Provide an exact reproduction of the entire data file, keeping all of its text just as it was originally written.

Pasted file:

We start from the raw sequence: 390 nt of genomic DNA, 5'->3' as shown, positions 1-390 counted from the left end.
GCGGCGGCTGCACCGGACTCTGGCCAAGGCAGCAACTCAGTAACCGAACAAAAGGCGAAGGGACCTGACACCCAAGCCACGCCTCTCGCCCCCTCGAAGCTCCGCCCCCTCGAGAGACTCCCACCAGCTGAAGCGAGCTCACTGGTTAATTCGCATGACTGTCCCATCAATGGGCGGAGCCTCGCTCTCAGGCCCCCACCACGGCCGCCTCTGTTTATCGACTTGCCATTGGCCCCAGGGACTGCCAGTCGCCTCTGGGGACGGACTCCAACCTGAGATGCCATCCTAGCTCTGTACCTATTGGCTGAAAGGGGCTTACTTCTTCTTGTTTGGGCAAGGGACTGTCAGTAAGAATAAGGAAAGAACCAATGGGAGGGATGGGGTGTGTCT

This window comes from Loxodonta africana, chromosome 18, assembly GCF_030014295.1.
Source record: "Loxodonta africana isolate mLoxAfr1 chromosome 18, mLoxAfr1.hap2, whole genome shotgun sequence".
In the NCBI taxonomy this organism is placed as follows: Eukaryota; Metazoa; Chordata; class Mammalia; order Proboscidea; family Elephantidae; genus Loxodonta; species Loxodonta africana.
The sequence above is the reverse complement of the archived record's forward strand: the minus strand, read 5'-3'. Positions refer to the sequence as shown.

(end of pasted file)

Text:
We start from the raw sequence: 390 nt of genomic DNA, 5'->3' as shown, positions 1-390 counted from the left end.
GCGGCGGCTGCACCGGACTCTGGCCAAGGCAGCAACTCAGTAACCGAACAAAAGGCGAAGGGACCTGACACCCAAGCCACGCCTCTCGCCCCCTCGAAGCTCCGCCCCCTCGAGAGACTCCCACCAGCTGAAGCGAGCTCACTGGTTAATTCGCATGACTGTCCCATCAATGGGCGGAGCCTCGCTCTCAGGCCCCCACCACGGCCGCCTCTGTTTATCGACTTGCCATTGGCCCCAGGGACTGCCAGTCGCCTCTGGGGACGGACTCCAACCTGAGATGCCATCCTAGCTCTGTACCTATTGGCTGAAAGGGGCTTACTTCTTCTTGTTTGGGCAAGGGACTGTCAGTAAGAATAAGGAAAGAACCAATGGGAGGGATGGGGTGTGTCT

This window comes from Loxodonta africana, chromosome 18, assembly GCF_030014295.1.
Source record: "Loxodonta africana isolate mLoxAfr1 chromosome 18, mLoxAfr1.hap2, whole genome shotgun sequence".
In the NCBI taxonomy this organism is placed as follows: Eukaryota; Metazoa; Chordata; class Mammalia; order Proboscidea; family Elephantidae; genus Loxodonta; species Loxodonta africana.
The sequence above is the reverse complement of the archived record's forward strand: the minus strand, read 5'-3'. Positions refer to the sequence as shown.